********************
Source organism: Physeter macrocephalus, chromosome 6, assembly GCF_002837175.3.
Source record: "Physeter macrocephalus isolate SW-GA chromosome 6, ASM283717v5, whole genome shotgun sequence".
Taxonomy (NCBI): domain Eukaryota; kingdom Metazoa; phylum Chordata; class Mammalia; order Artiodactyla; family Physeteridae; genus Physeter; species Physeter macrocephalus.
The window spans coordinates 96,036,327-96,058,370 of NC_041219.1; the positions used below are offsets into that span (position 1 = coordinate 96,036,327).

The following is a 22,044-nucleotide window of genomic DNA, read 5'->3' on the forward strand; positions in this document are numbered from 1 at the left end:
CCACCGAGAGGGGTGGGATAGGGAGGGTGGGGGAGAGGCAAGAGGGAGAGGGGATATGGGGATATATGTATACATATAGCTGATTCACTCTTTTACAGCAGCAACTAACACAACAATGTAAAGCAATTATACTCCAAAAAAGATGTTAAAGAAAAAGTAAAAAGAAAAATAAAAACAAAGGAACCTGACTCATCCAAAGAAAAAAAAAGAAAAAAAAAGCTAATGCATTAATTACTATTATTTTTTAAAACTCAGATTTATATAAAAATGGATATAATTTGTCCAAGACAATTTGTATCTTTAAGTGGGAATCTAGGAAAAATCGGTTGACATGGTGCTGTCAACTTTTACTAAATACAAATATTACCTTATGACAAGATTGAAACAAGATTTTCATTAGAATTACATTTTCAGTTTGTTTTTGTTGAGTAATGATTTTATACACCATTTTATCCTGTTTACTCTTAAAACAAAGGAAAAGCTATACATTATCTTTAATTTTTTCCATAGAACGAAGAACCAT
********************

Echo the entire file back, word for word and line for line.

Source organism: Physeter macrocephalus, chromosome 6, assembly GCF_002837175.3.
Source record: "Physeter macrocephalus isolate SW-GA chromosome 6, ASM283717v5, whole genome shotgun sequence".
Taxonomy (NCBI): domain Eukaryota; kingdom Metazoa; phylum Chordata; class Mammalia; order Artiodactyla; family Physeteridae; genus Physeter; species Physeter macrocephalus.
The window spans coordinates 96,036,327-96,058,370 of NC_041219.1; the positions used below are offsets into that span (position 1 = coordinate 96,036,327).

The following is a 22,044-nucleotide window of genomic DNA, read 5'->3' on the forward strand; positions in this document are numbered from 1 at the left end:
CCACCGAGAGGGGTGGGATAGGGAGGGTGGGGGAGAGGCAAGAGGGAGAGGGGATATGGGGATATATGTATACATATAGCTGATTCACTCTTTTACAGCAGCAACTAACACAACAATGTAAAGCAATTATACTCCAAAAAAGATGTTAAAGAAAAAGTAAAAAGAAAAATAAAAACAAAGGAACCTGACTCATCCAAAGAAAAAAAAAGAAAAAAAAAGCTAATGCATTAATTACTATTATTTTTTAAAACTCAGATTTATATAAAAATGGATATAATTTGTCCAAGACAATTTGTATCTTTAAGTGGGAATCTAGGAAAAATCGGTTGACATGGTGCTGTCAACTTTTACTAAATACAAATATTACCTTATGACAAGATTGAAACAAGATTTTCATTAGAATTACATTTTCAGTTTGTTTTTGTTGAGTAATGATTTTATACACCATTTTATCCTGTTTACTCTTAAAACAAAGGAAAAGCTATACATTATCTTTAATTTTTTCCATAGAACGAAGAACCAT